Why being negative is SO easy.

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Most of us probably have a thousand good memories about being in love. But why is it that experiencing a single breakup could make us fear love for years?

If you attended an event wherein more than ten people were warm and kind to you but one has given you an awful remark, how could that person make you feel bad for the rest of the night and the succeeding days?

Why do we easily get used to positive circumstances but find it hard to move on from the negative?

Are we hardwired to look the glass half empty?

If you often find yourself clinging to negativity, don’t feel bad. Most people do. A growing body of research in neuroscience suggests that our brain has the tendency to register negative memories quicker and deeper than the positive ones. Psychologists refer to it as the “negativity bias”.

Here’s how it works. Our brain has two different systems involved in storing positive and negative memories – left hemisphere which keeps all the positive stuff and the right hemisphere which focuses on the negative. But another region amplifies our brain’s ability to store negative thoughts – the amygdala.

This almond-shape set of neurons quickly transforms the bad news into a long-term memory. Our negativity bias is so rapid that it is detected even during the earliest stages of emotional processing. On the other hand, the positive information has to be held in awareness for at least 12 seconds before it becomes a long-term memory.

In a series of study led by John Cacioppo, Ph.D., Tiffany and Margaret Blake Distinguished Service Professor at the University of Chicago, wherein participants were shown either negative, positive and neutral images, he demonstrated that the brain reacts quicker to negative stimuli  than to the positive or neutral stimuli by exhibiting greater surge in electrical activity.

Most psychologists and neuroscientists agree that our negativity bias evolved from our innate desire to survive. From the dawn of history, our early ancestors’ chance of survival depends on their ability to sense and dodge danger. And as products of evolution, we, modern humans, are well adept in sensing and responding to negative experiences, thoughts or emotions.

Whilst the real purpose of negativity bias is to keep as away from danger, it can also cause distress to our daily life. Giving more importance to negativity makes us more stressed, anxious and inclined to depression.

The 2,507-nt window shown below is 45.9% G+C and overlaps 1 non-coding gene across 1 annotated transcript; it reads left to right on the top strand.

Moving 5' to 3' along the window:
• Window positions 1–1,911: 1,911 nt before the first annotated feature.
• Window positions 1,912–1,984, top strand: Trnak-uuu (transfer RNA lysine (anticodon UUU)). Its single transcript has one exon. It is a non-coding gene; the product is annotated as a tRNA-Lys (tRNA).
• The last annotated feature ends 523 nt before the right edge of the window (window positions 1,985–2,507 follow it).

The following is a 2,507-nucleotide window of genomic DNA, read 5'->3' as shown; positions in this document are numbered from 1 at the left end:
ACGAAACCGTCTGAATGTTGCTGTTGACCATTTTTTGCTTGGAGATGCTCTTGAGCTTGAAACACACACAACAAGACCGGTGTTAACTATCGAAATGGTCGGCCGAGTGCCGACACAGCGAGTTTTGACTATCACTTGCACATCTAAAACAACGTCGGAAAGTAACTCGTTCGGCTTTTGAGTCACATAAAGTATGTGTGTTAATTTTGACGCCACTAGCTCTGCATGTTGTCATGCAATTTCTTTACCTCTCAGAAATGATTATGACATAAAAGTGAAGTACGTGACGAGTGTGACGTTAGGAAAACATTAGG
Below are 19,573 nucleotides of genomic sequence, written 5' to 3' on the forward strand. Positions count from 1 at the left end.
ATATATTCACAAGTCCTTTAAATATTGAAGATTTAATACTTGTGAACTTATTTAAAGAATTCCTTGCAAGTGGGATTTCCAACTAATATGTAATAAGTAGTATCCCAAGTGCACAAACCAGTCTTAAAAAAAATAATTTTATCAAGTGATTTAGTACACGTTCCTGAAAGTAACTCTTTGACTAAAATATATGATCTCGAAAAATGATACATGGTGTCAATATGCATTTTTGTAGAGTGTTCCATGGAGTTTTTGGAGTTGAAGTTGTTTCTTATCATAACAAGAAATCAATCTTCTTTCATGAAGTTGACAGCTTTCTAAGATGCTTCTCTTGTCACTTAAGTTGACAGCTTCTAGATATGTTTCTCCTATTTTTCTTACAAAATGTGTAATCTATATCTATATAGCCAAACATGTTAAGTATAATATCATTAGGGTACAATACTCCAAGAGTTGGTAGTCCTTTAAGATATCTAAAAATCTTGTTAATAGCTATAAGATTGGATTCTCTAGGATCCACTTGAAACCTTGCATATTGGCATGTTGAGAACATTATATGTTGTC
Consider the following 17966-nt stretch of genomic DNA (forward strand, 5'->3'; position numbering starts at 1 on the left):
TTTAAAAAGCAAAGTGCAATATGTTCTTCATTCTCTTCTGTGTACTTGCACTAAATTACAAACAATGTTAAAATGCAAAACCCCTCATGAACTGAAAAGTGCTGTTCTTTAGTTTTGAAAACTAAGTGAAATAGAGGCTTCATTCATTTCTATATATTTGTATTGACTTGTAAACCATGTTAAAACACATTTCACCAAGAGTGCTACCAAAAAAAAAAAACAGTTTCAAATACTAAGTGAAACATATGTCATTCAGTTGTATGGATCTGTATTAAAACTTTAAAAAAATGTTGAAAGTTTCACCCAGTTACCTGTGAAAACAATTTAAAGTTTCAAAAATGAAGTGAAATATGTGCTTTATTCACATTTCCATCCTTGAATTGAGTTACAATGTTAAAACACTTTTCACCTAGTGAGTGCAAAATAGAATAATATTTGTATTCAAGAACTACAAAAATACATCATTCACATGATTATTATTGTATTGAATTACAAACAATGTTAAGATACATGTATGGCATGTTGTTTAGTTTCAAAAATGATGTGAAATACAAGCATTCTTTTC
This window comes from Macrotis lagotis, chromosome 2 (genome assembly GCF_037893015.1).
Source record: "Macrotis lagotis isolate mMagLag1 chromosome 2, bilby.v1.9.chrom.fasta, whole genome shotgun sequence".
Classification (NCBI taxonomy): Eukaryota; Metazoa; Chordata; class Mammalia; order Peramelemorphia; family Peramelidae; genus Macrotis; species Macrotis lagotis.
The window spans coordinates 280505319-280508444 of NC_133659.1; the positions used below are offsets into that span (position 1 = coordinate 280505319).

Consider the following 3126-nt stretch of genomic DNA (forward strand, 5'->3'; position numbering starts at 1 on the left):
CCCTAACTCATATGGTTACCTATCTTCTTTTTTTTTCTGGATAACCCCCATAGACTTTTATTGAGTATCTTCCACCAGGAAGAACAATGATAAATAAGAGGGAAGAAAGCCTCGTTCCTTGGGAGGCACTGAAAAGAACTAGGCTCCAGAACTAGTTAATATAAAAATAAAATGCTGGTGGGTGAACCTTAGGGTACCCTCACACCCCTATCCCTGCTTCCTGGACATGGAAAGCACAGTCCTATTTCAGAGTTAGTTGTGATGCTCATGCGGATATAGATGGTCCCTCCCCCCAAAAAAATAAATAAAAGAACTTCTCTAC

So how can we make those positive memories linger longer than the negative ones? Here are some research-based techniques to minimise the effects of negativity bias.

Give thanks, every day.

Allow yourself to be grateful for the big and little things you have in life. Whether it’s the nice gift you received this morning, the ‘good morning’ greeting you received from your spouse or child, or that friendly dog you see running through the neighbourhood.  Each night before you sleep, write down three good things that happened during the day. If your brain easily forgets positive memories, a daily journal could be of great help.

Savour every happy moment.

As mentioned, it takes an average of 12 seconds before your brain converts the good stuff into a long-term memory. So don’t forget to savour and bask in the joy of the event so you can effectively absorb the good feelings each happy moment brings.

Skip today’s headline.

Whilst it’s great to stay informed with what’s happening in the world, absorbing tons of negative news all the time can make you more stressed and anxious. Take time off from watching news or reading newspapers for at least a day or two every week. Instead, listen to or read about the good stuff – success and inspiring stories, new business strategies, upcoming movies, etc.

Make accurate judgements.

As intellectuals, we often rationalise every event that happens, especially the bad ones. But doing this in the heat of the moment may not help our brain make accurate decisions. For a while, distance yourself from the negative situation and allow yourself to think deeper – considering the pros and cons before deciding what to do next.

Be mindful.

Mindfulness has a special way of helping us overcome the effects of negativity bias. Instead of simply reciting positive thoughts to alter the negative ones, develop awareness of the negative emotions or thoughts you experience and put them into perspective.

Mindfulness involves taking a deeper examination of negative emotions – where they are coming from, how intense they are, and whether they are valid or not. Once we realise that most negative thoughts and predictions have no basis at all, it can be easy to let go of them and feel more comfortable.

 

Richard Scott
Clinical Hypnotherapist
greymatterz.co.uk

Part of the Core Health Centre

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